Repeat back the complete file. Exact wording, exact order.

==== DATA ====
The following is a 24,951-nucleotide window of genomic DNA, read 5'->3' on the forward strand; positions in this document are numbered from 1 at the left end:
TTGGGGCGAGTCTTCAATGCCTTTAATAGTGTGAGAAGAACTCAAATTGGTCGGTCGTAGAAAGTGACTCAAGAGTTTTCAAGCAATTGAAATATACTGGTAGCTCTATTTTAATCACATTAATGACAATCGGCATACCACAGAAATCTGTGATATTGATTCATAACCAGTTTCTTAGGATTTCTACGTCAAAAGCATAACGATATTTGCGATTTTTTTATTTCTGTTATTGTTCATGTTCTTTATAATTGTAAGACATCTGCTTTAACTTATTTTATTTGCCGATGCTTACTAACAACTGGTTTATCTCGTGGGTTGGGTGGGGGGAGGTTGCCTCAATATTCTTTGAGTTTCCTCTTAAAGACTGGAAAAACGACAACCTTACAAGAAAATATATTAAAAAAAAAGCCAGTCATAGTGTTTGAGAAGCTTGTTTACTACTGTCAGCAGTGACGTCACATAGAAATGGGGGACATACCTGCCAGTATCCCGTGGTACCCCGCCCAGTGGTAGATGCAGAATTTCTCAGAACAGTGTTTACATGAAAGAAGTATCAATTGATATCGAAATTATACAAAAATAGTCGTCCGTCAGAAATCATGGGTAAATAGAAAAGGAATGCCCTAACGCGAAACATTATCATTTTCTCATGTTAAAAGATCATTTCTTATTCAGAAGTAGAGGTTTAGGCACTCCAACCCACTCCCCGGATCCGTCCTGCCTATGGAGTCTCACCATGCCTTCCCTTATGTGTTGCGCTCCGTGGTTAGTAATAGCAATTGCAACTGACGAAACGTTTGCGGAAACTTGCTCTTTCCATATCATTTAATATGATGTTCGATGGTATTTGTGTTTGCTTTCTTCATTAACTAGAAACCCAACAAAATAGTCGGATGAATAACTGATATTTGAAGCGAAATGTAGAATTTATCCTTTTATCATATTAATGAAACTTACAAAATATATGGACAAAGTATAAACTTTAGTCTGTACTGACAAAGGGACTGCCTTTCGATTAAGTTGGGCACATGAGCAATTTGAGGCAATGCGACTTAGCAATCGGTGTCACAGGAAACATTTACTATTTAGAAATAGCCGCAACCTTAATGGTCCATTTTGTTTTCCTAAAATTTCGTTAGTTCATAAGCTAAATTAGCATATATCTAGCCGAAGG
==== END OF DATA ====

The following is a 24,951-nucleotide window of genomic DNA, read 5'->3' on the forward strand; positions in this document are numbered from 1 at the left end:
TTGGGGCGAGTCTTCAATGCCTTTAATAGTGTGAGAAGAACTCAAATTGGTCGGTCGTAGAAAGTGACTCAAGAGTTTTCAAGCAATTGAAATATACTGGTAGCTCTATTTTAATCACATTAATGACAATCGGCATACCACAGAAATCTGTGATATTGATTCATAACCAGTTTCTTAGGATTTCTACGTCAAAAGCATAACGATATTTGCGATTTTTTTATTTCTGTTATTGTTCATGTTCTTTATAATTGTAAGACATCTGCTTTAACTTATTTTATTTGCCGATGCTTACTAACAACTGGTTTATCTCGTGGGTTGGGTGGGGGGAGGTTGCCTCAATATTCTTTGAGTTTCCTCTTAAAGACTGGAAAAACGACAACCTTACAAGAAAATATATTAAAAAAAAAGCCAGTCATAGTGTTTGAGAAGCTTGTTTACTACTGTCAGCAGTGACGTCACATAGAAATGGGGGACATACCTGCCAGTATCCCGTGGTACCCCGCCCAGTGGTAGATGCAGAATTTCTCAGAACAGTGTTTACATGAAAGAAGTATCAATTGATATCGAAATTATACAAAAATAGTCGTCCGTCAGAAATCATGGGTAAATAGAAAAGGAATGCCCTAACGCGAAACATTATCATTTTCTCATGTTAAAAGATCATTTCTTATTCAGAAGTAGAGGTTTAGGCACTCCAACCCACTCCCCGGATCCGTCCTGCCTATGGAGTCTCACCATGCCTTCCCTTATGTGTTGCGCTCCGTGGTTAGTAATAGCAATTGCAACTGACGAAACGTTTGCGGAAACTTGCTCTTTCCATATCATTTAATATGATGTTCGATGGTATTTGTGTTTGCTTTCTTCATTAACTAGAAACCCAACAAAATAGTCGGATGAATAACTGATATTTGAAGCGAAATGTAGAATTTATCCTTTTATCATATTAATGAAACTTACAAAATATATGGACAAAGTATAAACTTTAGTCTGTACTGACAAAGGGACTGCCTTTCGATTAAGTTGGGCACATGAGCAATTTGAGGCAATGCGACTTAGCAATCGGTGTCACAGGAAACATTTACTATTTAGAAATAGCCGCAACCTTAATGGTCCATTTTGTTTTCCTAAAATTTCGTTAGTTCATAAGCTAAATTAGCATATATCTAGCCGAAGG